Review

The Jesus Papers: Exposing the Greatest Cover-up in History

by Michael Baigent



As I dutifully filled out all the essential information that
classifies a book review --- title, publisher, and so on --- I
suddenly winced at having to plug in the term "nonfiction" under
Michael Baigent's hotly controversial THE JESUS PAPERS.

It's not what you might think, however. In fact, it's not what the
inherently biased seminary student part of me thought at first,
either. After traveling with this sometimes irascible, often
charming spiritual adventurer through the better part of 300 pages,
I found myself emerging from the archaeological dust as neither
convert nor combatant; certainly not what I expected upon starting
the journey.

Instead, I feel as if I've experienced something that is part
autobiography, part "Indiana Jones"-style travelogue, part
competitive scholarly report, part historical fiction, and part
poetic speculation --- with a considerable measure of
anti-authoritarian rant (some of it quite justified) holding it all
together.

Now there are plenty of folks offering up opinions on what
Baigent's latest book is not, and I don't intend to crowd
that end of the critical field. But even though I'm glad I read THE
JESUS PAPERS on its own merit, I would be hard pressed to say what
genre of work it really is, or who its primary audience should be.
And in this day and age of post-modern cynicism over all things
concerning religious institutions and beliefs, those are important
issues.

If Baigent is aiming his theories about an Egyptian-trained
mystic/messiah called Jesus, who was "rescued" from crucifixion and
reportedly still alive as late as 45 AD, at academics, students and
theologians, he has somewhat missed the mark, for most of what he
proposes, relates, contests and re-examines is simply old news. For
half a century and more, it's all been lectured on, argued over,
footnoted, revised, and continually reconsidered in the light of
newer understanding, just as any and all information should be.
It's a well-worn truism to say that yesterday's historical facts
often become today's fiction --- and vice-versa.

And if he is also concerned (as he's often stated in press
interviews) with the conscientious layperson who is trying to
discern between faith and fact, THE JESUS PAPERS may prove to be
just too much concentrated and diverse material to take in all at
once for those without the mixed blessing of a formal theological
education.

That leaves Baigent and his work resting somewhat uneasily (for me,
anyway) in the weird literary twilight zone of populist history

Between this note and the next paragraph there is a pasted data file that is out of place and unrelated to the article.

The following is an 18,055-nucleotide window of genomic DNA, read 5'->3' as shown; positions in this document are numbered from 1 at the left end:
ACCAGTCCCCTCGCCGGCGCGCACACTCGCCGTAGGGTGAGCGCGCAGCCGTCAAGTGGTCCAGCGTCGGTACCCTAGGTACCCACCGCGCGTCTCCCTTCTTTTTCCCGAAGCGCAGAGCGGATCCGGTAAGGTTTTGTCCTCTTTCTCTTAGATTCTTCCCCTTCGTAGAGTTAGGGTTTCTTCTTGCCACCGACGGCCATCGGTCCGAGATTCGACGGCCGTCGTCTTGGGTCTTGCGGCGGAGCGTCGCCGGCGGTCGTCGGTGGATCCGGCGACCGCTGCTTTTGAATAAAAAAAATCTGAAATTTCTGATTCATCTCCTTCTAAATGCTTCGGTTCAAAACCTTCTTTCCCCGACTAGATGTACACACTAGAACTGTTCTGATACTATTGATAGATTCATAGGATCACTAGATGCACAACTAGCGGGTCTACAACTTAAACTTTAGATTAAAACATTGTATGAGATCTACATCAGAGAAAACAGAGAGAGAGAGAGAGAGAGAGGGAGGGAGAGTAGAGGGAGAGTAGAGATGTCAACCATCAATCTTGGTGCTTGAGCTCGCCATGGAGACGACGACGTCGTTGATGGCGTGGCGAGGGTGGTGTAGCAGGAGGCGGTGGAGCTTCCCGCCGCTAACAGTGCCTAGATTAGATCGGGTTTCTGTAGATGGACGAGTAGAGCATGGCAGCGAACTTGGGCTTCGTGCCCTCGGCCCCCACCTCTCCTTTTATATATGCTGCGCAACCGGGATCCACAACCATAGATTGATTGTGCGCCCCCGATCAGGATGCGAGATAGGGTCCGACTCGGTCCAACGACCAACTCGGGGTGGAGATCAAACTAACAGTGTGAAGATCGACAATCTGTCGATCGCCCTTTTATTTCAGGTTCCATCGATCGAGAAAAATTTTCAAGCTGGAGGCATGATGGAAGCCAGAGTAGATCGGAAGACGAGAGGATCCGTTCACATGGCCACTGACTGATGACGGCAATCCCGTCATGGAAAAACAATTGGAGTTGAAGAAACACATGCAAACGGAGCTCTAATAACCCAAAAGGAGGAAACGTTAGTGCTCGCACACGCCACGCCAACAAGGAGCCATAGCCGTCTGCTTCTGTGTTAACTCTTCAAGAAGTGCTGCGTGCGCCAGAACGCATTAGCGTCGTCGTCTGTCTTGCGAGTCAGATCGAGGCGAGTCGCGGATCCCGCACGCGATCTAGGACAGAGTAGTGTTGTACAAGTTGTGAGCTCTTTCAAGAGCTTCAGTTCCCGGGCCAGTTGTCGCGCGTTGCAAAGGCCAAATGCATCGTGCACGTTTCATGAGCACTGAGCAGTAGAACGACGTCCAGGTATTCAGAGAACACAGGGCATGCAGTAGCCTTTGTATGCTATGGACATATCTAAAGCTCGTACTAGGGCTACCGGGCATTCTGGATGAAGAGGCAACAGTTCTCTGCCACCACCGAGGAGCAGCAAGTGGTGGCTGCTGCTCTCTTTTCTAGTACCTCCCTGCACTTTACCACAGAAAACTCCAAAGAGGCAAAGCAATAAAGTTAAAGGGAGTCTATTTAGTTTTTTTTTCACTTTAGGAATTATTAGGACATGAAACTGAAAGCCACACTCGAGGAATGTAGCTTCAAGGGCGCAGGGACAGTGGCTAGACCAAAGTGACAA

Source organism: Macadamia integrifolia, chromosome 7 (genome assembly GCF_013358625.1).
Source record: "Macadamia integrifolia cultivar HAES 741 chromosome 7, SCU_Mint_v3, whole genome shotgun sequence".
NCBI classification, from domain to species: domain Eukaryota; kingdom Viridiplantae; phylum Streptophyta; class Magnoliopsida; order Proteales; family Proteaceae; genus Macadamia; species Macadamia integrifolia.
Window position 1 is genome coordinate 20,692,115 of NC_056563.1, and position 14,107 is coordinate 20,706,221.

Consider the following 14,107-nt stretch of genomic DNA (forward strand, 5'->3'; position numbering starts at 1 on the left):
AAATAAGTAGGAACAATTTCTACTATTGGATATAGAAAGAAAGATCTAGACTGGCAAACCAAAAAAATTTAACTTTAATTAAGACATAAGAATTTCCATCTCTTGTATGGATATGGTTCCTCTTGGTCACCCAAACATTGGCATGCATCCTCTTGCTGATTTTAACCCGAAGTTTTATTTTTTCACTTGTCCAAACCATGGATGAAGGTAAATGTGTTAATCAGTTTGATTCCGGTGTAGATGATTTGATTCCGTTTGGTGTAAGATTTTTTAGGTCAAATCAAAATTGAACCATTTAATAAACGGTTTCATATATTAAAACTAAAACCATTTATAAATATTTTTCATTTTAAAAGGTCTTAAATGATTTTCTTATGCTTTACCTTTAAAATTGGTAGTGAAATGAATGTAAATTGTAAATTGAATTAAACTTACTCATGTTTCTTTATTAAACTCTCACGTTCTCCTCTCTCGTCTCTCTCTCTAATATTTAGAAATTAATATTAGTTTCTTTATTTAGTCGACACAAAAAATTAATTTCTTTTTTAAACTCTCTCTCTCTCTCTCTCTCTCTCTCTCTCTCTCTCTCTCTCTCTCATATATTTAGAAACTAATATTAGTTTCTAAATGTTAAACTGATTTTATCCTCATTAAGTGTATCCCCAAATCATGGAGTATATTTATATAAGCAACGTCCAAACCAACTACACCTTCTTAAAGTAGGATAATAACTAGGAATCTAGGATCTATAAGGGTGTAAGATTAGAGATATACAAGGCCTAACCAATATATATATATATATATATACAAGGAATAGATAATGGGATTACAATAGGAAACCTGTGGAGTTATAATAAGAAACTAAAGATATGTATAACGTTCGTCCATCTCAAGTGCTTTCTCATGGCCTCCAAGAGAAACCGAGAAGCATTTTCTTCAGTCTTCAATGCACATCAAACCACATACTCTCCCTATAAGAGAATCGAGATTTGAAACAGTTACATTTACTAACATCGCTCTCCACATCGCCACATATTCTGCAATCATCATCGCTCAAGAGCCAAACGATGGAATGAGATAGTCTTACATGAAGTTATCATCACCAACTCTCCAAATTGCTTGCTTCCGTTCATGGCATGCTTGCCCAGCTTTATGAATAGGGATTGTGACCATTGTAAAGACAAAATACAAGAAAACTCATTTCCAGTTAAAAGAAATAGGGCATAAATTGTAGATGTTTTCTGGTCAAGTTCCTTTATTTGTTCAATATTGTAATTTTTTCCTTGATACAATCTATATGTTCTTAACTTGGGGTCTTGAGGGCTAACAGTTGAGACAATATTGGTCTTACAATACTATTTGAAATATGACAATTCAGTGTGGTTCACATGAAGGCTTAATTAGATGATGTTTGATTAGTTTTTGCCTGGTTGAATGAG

that academics and the media find easy to dismiss and
denigrate.

The actual "Jesus papers" --- a couple of briefly seen
letter-fragments written to the Sanhedrin by someone who
might have been Jesus --- fill only a few inconclusive pages
near the beginning and end of a book whose entire raison-d'etre
rides on them. So as a revelation of any great importance to
biblical scholarship, they more or less bombed.

But even acknowledging the author's self-indulgent wanderings,
theoretical dissonances, vague allusions and frequently unsupported
assumptions, the book needs to be taken more seriously than
that.

For example, the stories around the story are another matter.
Baigent's journeys and personal experiences at a variety of ancient
mystic sites are not only well told but often passionately and
convincingly presented. Agree with him or not, he's no dilettante
in the labyrinthine and sometimes life-threatening world of field
archaeology; for him, the past truly lives, with or without the
populist's ego.

Baigent also makes both general and professional readers more
urgently aware of the dangers facing numerous historical artifacts
(both writings and objects) that have become borderless
international pawns, vulnerable to black-market thieves, secretive
speculators, conservative church censors, political opportunists,
and the inevitable ravages of time.

In short, if nothing else THE JESUS PAPERS reaffirms everyone's
right to question any authorities or institutions that would have
us categorically and uncritically believe one thing or another,
simply on their say-so. What Baigent has called "the greatest
cover-up in history" is in no small measure partly Christians' own
doing as passive recipients of 2,000-year-old doctrines and
traditions that have been shown by numerous preceding scholars to
have little or no relationship to actual biblical records, gospel
teachings, or cultural realities.

Michael Baigent did not change the core of my
Protestant/Lutheran/Anglican theology, but he did plant a few more
burrs under my saddle about why I believe what I do and whether the
cracks in that belief are there because more light needs to get
in.

Reviewed by Pauline Finch (paulinefinch@rogers.com) on January 22, 2011

The Jesus Papers: Exposing the Greatest Cover-up in History
by Michael Baigent

  • Publication Date: April 1, 2006
  • Genres: Nonfiction
  • Hardcover: 336 pages
  • Publisher: HarperOne
  • ISBN-10: 0060827130
  • ISBN-13: 9780060827137